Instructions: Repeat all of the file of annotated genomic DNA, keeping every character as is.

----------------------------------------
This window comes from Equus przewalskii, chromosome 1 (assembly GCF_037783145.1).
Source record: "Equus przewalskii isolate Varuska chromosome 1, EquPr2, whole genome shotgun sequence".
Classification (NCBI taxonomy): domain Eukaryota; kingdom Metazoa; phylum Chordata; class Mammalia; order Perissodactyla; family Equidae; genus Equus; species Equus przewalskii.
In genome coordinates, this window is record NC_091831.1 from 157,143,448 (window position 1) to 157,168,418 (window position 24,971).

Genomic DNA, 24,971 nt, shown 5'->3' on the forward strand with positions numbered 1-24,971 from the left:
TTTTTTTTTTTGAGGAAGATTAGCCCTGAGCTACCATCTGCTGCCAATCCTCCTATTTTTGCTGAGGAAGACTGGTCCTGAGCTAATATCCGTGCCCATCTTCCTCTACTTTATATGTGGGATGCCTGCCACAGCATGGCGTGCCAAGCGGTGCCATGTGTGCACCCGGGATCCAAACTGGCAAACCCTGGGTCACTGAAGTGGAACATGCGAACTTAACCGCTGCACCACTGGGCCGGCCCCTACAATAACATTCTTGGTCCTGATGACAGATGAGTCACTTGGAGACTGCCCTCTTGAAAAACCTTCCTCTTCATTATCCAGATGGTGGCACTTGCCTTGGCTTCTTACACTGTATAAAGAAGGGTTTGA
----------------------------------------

This window comes from Equus przewalskii, chromosome 1 (assembly GCF_037783145.1).
Source record: "Equus przewalskii isolate Varuska chromosome 1, EquPr2, whole genome shotgun sequence".
Classification (NCBI taxonomy): domain Eukaryota; kingdom Metazoa; phylum Chordata; class Mammalia; order Perissodactyla; family Equidae; genus Equus; species Equus przewalskii.
In genome coordinates, this window is record NC_091831.1 from 157,143,448 (window position 1) to 157,168,418 (window position 24,971).

Genomic DNA, 24,971 nt, shown 5'->3' on the forward strand with positions numbered 1-24,971 from the left:
TTTTTTTTTTTGAGGAAGATTAGCCCTGAGCTACCATCTGCTGCCAATCCTCCTATTTTTGCTGAGGAAGACTGGTCCTGAGCTAATATCCGTGCCCATCTTCCTCTACTTTATATGTGGGATGCCTGCCACAGCATGGCGTGCCAAGCGGTGCCATGTGTGCACCCGGGATCCAAACTGGCAAACCCTGGGTCACTGAAGTGGAACATGCGAACTTAACCGCTGCACCACTGGGCCGGCCCCTACAATAACATTCTTGGTCCTGATGACAGATGAGTCACTTGGAGACTGCCCTCTTGAAAAACCTTCCTCTTCATTATCCAGATGGTGGCACTTGCCTTGGCTTCTTACACTGTATAAAGAAGGGTTTGA